By Mara Soloway, I Start Wondering Contributor
It’s great when life affords you new opportunities just when you need them. I was feeling anxious about various aspects of my life and found a curative in a six-week trip to Germany, France and The Netherlands.
Removing the Barriers
The planning for this great summer adventure started in the spring when my husband, Rolf, who is working at a German university, was planning to attend a scientific conference in Paris in August. I had already failed to take an opportunity to go with him to Florence. I had been thinking that I would look back on my life and hate myself for not moving there with him and living an adventurous Euro lifestyle, which got side railed due to family issues and freelance writing opportunities in the United States for me, plus some inertia about moving. I needed to at least go for a long visit.
By the time of my visit, two of the sources of anxiety had been stilled; my frail elderly girls had both passed away within a few weeks of each other in the spring. My sweet dog, Lulu, had been declining for a while and my mother-in-law, Dorothy, who was living in a memory care facility, died in her sleep a few months before turning 97. I was free to travel. I needed to see Rolf and to revive from losing both of my girls.
Changing My Mindset
Like many, my first reaction when making a decision to travel is “I can’t afford to.” But for me, this year, at this time, it didn’t ring true – it sounded like a well-worn excuse not to do something. I decided to banish any self-hating and constraining thinking about this opportunity for adventure. Could I afford to go monetarily? Yes, with budgeting for the loss of pay and careful spending while away. Several months before I was going to leave, my austerity plan began. No shopping! I turned the air conditioning set point up so the electric bill would be lower. My publisher understood that I needed to go and was fine with it as long as I had certain assignments finished before I left.
The opportunity was there, I had enough money, my responsibilities for Lulu and Dorothy were over. I needed an adventure. I couldn’t afford the emotional duress of not going. We put travel plans together. Paris, here I come! How long should I be gone? It really isn’t worth the 11-plus hour flights unless you stay for a few weeks. I randomly decided to be away for six weeks. However, tropical storm-soaked roads and closed airports in Houston because of Hurricane Harvey made the trip last closer to seven weeks before I could get back.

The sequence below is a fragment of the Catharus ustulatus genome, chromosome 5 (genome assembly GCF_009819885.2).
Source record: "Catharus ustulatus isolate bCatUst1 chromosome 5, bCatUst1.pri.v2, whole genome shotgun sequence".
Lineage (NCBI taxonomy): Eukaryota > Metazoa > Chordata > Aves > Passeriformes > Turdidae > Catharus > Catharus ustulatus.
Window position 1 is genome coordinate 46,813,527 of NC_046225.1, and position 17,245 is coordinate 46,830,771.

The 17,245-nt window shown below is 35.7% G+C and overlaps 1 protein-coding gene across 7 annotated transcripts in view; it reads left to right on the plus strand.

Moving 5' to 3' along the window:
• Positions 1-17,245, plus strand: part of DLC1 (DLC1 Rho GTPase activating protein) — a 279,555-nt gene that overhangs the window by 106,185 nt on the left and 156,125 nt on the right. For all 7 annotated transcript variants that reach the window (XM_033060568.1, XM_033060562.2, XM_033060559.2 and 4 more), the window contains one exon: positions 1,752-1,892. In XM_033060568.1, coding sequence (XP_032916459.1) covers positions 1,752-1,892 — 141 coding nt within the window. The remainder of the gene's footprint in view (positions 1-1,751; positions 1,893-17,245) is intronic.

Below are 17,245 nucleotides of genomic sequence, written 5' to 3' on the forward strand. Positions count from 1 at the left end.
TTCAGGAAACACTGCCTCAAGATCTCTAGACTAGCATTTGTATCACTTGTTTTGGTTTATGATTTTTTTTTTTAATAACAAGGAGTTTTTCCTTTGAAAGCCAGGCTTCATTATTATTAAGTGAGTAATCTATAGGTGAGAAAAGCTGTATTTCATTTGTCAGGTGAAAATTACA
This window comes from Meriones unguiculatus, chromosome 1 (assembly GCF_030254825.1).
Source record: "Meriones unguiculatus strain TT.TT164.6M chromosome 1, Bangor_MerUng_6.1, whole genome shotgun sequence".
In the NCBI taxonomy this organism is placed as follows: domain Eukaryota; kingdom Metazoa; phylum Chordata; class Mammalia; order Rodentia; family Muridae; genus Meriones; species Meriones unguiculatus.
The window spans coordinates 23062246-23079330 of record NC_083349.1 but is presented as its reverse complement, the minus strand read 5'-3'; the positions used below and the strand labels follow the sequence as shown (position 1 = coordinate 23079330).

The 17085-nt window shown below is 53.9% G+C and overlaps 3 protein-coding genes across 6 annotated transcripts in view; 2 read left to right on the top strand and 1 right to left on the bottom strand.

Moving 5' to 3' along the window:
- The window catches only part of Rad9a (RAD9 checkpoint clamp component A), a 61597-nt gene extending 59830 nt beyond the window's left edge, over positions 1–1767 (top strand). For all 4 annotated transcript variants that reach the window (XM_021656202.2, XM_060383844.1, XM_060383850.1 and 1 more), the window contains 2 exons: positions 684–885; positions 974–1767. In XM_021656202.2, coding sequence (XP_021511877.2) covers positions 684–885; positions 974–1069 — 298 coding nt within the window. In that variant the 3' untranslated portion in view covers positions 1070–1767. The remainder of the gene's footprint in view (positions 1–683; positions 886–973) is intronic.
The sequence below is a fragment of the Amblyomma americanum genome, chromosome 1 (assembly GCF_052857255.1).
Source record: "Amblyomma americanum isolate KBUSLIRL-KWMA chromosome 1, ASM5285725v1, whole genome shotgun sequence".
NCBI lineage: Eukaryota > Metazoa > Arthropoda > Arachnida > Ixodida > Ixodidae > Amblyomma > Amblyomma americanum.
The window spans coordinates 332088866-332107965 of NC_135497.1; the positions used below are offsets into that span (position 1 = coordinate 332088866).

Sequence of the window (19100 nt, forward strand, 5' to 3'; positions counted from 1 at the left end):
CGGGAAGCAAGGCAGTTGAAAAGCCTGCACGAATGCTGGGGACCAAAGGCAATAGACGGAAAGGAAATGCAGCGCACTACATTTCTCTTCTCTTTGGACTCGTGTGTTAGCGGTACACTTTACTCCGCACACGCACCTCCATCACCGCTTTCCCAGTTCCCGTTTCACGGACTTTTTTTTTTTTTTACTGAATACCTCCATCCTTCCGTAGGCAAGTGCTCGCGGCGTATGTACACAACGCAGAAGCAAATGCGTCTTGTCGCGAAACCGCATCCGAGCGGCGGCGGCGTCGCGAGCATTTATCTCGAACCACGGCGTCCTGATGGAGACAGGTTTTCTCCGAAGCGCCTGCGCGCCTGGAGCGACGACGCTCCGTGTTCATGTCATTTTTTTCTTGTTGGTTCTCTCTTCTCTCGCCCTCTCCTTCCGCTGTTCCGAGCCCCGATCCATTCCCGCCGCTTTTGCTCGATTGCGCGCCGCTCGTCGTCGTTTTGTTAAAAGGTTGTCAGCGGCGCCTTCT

I didn’t need to bring many clothes – Rolf has a washer and dryer and I have some clothing in a drawer there from previous visits. So I threw two pairs of pants, five t-shirts and my various lotions and potions into a suitcase. I boarded the plane to Germany totally amazed with my liberated mode of thinking.
Being Part of an International Community
A few days after we returned to Germany from Paree, we took the train to Amsterdam. Between walking around Paris for nine days and Amsterdam for four, I’ve seen what seems like tens of thousands of people I’ve never seen before. I’ve overheard their conversations in French, Spanish, Portuguese, Italian, Russian, Polish, Dutch, Swahili, Romanian and others I don’t recognize. I’ve dodged around the slow-walking ones on the sidewalk as generally people moved in a sync that avoided collision. I stood in line for more than an hour with them to visit the building where Anne Frank and her family and others lived in hiding, which we all walked through in quiet retrospection. I jostled for position with them to better see works of art in the Marmottan (Monet), Picasso, d’Orsay, Brancusi, Van Gogh, Rijks and Rembrandt museums. I sipped cappuccino at street cafes almost daily and watched them pass by. And I took many of their photos because I intentionally waited for them to walk into my shot to help set the scene and scale. People wore African and Indian dress, headscarves, and the whole range from designer clothes to the typical traveler outfit: comfortable shoes, jeans and a top, including a few “Don’t Mess with Texas” t-shirts.
Every one of the people I encountered was alive and well and polite enough – we all had the sense of how to act in public. The worst activity came from the smokers who have no qualms about smoking right next to you at an outdoor café. (Thanks so much, my drink is much better with your ashes floating in it.)
Finding Common Ground
I was feeling a sense of kinship of being an international citizen. But also visible in Paris is a strong police/military presence, with small groups walking in fatigues and carrying machine guns. Before you can enter many shops, you have to let the security person look in your bag. The terrible event in Barcelona took place while Rolf and I were walking among the crowds in Paris and later Amsterdam. I think we reacted like many in Barcelona did after expressing sorrow and outrage; we will not let you compromise our appreciation of a free, democratic society.
Travel is liberating and confidence-building despite any safety and monetary concerns. I walked miles and miles — along the Champs-Élysées from Concord Square to the Arc de Triomphe, throughout Montmartre, La Marais and the Left Bank — taking Paris in through my senses. I also got myself around on the bus and subway without any problem once I learned from Rolf how to decipher all those lines of spaghetti on the map into stations and train numbers. (Although I’m impressed with myself, millions of Parisians do the same every day.) I had some great interactions with people in Germany. And just like Paris, I loved the vibrancy and sense of history of Amsterdam.
We’re planning to explore the United Kingdom next year. I won’t even blink or get dissuaded when I see the ticket prices or fret about being away from work for several weeks. Life is offering me some great opportunities. I really can’t afford not to take them.